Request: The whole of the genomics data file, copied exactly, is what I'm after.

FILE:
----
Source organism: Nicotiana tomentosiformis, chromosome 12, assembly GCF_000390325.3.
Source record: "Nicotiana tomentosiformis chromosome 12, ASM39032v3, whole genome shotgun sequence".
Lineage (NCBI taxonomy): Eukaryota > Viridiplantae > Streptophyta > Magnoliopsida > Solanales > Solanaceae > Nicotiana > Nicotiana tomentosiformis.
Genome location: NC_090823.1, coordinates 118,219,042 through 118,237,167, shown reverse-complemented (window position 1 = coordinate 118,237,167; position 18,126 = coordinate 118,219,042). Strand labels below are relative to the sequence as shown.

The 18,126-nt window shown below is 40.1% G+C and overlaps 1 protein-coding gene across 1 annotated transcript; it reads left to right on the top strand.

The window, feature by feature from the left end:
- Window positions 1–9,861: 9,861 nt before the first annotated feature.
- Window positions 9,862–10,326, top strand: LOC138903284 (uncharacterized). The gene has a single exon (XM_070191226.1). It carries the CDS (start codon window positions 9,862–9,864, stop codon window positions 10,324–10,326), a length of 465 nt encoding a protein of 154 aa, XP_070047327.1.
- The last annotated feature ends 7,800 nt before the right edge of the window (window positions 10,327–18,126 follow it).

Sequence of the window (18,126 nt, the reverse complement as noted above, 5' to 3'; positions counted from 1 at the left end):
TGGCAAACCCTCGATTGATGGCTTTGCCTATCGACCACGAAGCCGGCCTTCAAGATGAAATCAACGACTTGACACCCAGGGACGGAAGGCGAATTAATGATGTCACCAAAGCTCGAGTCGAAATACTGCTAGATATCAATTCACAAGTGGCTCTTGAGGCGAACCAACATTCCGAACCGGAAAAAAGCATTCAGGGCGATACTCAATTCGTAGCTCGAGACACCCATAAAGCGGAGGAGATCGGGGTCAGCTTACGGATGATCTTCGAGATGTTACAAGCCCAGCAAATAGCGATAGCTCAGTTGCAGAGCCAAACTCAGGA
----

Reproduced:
Source organism: Nicotiana tomentosiformis, chromosome 12, assembly GCF_000390325.3.
Source record: "Nicotiana tomentosiformis chromosome 12, ASM39032v3, whole genome shotgun sequence".
Lineage (NCBI taxonomy): Eukaryota > Viridiplantae > Streptophyta > Magnoliopsida > Solanales > Solanaceae > Nicotiana > Nicotiana tomentosiformis.
Genome location: NC_090823.1, coordinates 118,219,042 through 118,237,167, shown reverse-complemented (window position 1 = coordinate 118,237,167; position 18,126 = coordinate 118,219,042). Strand labels below are relative to the sequence as shown.

The 18,126-nt window shown below is 40.1% G+C and overlaps 1 protein-coding gene across 1 annotated transcript; it reads left to right on the top strand.

The window, feature by feature from the left end:
- Window positions 1–9,861: 9,861 nt before the first annotated feature.
- Window positions 9,862–10,326, top strand: LOC138903284 (uncharacterized). The gene has a single exon (XM_070191226.1). It carries the CDS (start codon window positions 9,862–9,864, stop codon window positions 10,324–10,326), a length of 465 nt encoding a protein of 154 aa, XP_070047327.1.
- The last annotated feature ends 7,800 nt before the right edge of the window (window positions 10,327–18,126 follow it).

Sequence of the window (18,126 nt, the reverse complement as noted above, 5' to 3'; positions counted from 1 at the left end):
TGGCAAACCCTCGATTGATGGCTTTGCCTATCGACCACGAAGCCGGCCTTCAAGATGAAATCAACGACTTGACACCCAGGGACGGAAGGCGAATTAATGATGTCACCAAAGCTCGAGTCGAAATACTGCTAGATATCAATTCACAAGTGGCTCTTGAGGCGAACCAACATTCCGAACCGGAAAAAAGCATTCAGGGCGATACTCAATTCGTAGCTCGAGACACCCATAAAGCGGAGGAGATCGGGGTCAGCTTACGGATGATCTTCGAGATGTTACAAGCCCAGCAAATAGCGATAGCTCAGTTGCAGAGCCAAACTCAGGA